With less than two months before its final report to the Portland City Council is due, the panel considering racial justice changes for the city is discussing what members acknowledge would be hard-to-sell recommendations to revise bail laws for imprisoned people of color and people from marginalized communities.
Racial Equity Steering Committee member Abdul Ali on March 11 told his colleagues that bail is “a charge for people that are poor.” He said his proposal for changes isn’t a blanket recommendation to eliminate bail, but to assist people from marginalized communities who can’t pay cash bail when they are arrested, and often sit in jail awaiting trial, even if they are innocent.
Cumberland County District Attorney Jonathon Sahrbeck, a member of the committee, said this would be a challenge for the city because state law generally supersedes city ordinances. The Maine bail code lays out the law governing bail, he said, so judges would likely refer to that even if Portland created its own ordinance.
A bail reform bill is also making its way through the Maine Legislature. LR 1831 would strengthen due process for those accused of crimes; require judges or bail commissioners to consider if a person is a primary caretaker, could lose their job, or if there are health-care needs that are better met outside of jail before setting a person’s bail; and would eliminate cash bail for minor offenses, including public drinking and low-level drug possession.
The ACLU of Maine supports the bill, which is sponsored by Rep. Rachel Talbot Ross, D-Portland.
Committee member Kate Knox, who is also the city’s lobbyist at the Legislature, along with committee member and City Councilor Pious Ali, said it is possible for the city to have a say in the matter in Augusta. However, Ali cautioned it’s possible the City Council Legislative Committee, which he chairs, may not be able to fully vet and discuss the proposal before it makes its way to lawmakers.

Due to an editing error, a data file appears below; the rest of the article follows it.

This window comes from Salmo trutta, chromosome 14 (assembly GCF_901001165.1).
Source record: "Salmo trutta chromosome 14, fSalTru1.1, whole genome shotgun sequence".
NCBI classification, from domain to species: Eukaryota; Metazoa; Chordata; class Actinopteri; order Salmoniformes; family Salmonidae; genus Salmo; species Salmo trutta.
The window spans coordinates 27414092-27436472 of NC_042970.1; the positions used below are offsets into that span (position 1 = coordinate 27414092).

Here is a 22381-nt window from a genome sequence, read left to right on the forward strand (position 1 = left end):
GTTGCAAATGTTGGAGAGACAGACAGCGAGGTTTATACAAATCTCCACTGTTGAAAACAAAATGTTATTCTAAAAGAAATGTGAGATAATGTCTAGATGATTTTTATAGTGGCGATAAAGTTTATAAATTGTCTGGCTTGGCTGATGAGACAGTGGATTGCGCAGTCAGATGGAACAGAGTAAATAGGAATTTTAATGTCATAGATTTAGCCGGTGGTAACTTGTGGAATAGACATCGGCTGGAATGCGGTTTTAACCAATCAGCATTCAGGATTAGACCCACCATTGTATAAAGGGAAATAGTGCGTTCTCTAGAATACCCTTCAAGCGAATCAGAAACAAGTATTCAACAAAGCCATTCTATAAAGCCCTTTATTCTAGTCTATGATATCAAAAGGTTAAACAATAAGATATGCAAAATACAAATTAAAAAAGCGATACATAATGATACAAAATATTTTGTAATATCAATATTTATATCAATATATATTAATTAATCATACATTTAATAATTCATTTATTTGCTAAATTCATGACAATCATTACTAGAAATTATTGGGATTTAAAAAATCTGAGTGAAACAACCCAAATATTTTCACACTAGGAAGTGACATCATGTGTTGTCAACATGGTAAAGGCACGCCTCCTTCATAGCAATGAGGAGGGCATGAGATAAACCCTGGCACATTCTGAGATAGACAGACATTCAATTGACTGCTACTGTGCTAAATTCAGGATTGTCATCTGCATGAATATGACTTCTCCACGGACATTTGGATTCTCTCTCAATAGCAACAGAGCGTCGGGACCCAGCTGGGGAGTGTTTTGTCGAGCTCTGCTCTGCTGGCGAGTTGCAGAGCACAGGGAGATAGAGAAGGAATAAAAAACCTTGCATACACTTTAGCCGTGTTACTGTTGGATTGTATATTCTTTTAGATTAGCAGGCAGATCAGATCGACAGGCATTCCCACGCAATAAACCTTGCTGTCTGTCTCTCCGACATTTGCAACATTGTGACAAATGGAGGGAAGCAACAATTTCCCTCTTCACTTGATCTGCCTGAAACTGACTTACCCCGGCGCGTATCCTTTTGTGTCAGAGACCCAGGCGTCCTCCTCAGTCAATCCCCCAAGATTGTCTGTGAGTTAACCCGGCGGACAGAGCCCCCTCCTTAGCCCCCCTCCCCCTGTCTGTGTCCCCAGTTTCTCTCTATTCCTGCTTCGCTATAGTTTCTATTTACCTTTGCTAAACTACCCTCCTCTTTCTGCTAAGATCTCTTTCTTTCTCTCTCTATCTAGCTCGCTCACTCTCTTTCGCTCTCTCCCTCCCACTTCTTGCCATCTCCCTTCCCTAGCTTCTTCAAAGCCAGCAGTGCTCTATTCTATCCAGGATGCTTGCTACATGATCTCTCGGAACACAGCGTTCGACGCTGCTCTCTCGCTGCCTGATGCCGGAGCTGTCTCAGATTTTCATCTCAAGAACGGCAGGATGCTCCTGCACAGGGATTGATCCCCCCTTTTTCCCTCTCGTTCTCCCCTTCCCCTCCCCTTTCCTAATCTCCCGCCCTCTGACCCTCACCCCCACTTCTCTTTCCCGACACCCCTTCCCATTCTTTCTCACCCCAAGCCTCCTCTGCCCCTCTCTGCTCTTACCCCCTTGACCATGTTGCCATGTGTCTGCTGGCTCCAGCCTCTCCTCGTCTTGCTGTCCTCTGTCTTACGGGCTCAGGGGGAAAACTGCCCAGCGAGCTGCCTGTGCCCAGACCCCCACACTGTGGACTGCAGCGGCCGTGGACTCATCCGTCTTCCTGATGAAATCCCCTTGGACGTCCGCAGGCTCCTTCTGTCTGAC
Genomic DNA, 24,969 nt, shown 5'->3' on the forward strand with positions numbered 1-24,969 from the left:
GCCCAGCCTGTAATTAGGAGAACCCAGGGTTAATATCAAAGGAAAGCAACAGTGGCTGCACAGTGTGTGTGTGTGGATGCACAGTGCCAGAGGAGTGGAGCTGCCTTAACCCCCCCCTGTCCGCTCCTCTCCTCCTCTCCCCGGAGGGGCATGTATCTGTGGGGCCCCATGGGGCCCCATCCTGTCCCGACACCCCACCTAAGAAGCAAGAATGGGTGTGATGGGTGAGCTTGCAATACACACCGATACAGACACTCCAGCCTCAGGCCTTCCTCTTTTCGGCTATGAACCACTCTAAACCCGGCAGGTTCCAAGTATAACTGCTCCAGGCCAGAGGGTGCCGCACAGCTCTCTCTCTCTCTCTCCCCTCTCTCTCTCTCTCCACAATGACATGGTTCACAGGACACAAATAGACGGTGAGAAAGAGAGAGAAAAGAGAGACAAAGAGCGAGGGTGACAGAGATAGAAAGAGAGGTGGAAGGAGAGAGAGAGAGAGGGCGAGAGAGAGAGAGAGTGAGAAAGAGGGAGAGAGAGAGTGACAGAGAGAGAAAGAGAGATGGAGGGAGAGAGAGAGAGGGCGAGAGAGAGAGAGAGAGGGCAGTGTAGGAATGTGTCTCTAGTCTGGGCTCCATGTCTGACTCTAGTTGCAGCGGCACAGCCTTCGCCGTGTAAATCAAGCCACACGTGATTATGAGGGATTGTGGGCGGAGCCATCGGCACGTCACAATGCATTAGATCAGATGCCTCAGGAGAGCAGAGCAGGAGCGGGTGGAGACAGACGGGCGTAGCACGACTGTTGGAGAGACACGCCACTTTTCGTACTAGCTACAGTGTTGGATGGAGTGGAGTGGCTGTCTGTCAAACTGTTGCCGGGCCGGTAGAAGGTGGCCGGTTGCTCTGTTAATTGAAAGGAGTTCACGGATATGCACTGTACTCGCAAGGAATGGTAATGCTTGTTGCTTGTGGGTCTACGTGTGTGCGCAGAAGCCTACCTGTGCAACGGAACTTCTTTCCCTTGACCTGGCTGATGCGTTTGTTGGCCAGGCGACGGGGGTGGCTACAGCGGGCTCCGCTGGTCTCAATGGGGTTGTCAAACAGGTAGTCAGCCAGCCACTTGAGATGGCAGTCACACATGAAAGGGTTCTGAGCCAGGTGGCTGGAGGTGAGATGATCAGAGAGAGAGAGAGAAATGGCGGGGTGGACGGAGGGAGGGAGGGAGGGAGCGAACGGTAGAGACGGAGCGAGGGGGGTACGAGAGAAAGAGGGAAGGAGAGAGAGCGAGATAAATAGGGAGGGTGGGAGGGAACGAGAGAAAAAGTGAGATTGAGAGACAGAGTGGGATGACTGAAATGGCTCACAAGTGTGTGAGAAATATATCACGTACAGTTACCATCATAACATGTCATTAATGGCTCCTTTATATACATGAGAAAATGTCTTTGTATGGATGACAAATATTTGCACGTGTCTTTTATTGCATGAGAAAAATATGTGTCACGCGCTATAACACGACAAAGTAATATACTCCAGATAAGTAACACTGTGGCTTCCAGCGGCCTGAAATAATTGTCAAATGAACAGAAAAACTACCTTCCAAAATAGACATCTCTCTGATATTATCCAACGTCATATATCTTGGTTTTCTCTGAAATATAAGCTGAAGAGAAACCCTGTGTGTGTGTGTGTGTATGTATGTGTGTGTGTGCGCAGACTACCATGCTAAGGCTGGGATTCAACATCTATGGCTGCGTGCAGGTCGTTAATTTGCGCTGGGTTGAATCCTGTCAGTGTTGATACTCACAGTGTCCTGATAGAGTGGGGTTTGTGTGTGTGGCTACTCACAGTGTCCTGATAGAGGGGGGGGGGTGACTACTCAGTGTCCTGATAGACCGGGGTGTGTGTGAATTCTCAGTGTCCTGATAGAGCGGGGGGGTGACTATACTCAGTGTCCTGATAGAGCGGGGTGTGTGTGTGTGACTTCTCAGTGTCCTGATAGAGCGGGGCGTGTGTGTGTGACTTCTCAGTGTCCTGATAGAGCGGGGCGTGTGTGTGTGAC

Sahrbeck said while it’s not unheard of for cities to eliminate cash bail – Washington D.C. eliminated cash bail years ago, he said, while Illinois became the first state to ban the practice outright this year – the more common practice is a diversion program.
Diversion programs are forms of pretrial sentencing, where an alleged offender agrees to take part in a rehabilitation program that addresses the underlying behavior. In exchange for completing the program, the accused avoids conviction and a mark on their permanent record.
Maine has a diversion program for shoplifting, an adult drug treatment court, a substance use and prevention treatment program, a community service program, and programs for nonviolent offenders.
The committee informally agreed that a better focus than bail reform would be recommending that the city invest in or create diversion programs that prioritize people of color and those from marginalized communities.
The committee is expected to have its final recommendations back to the City Council in April. It has already delivered an interim report, which called for dissolving the Police Citizen Review Subcommittee and replacing it with a much stronger group to oversee the Police Department.
Additionally, the interim report called for the creation of a department of racial equity at City Hall as well as a permanent racial equity board to evaluate city policies for overt racism and bias.
The steering committee was formed last summer after the death of George Floyd, an unarmed Black man who was in the custody of Minneapolis police officers. The trial of a police officer accused in that case is now underway.
Along with nationwide protests, there were local protests, most notably on June 1 when police and protesters clashed, more than 20 people were arrested, and officers deployed pepper spray. The city has hired the Clifton Larson Allen consulting firm to complete an independent investigation into how the protests were handled by the Police Department.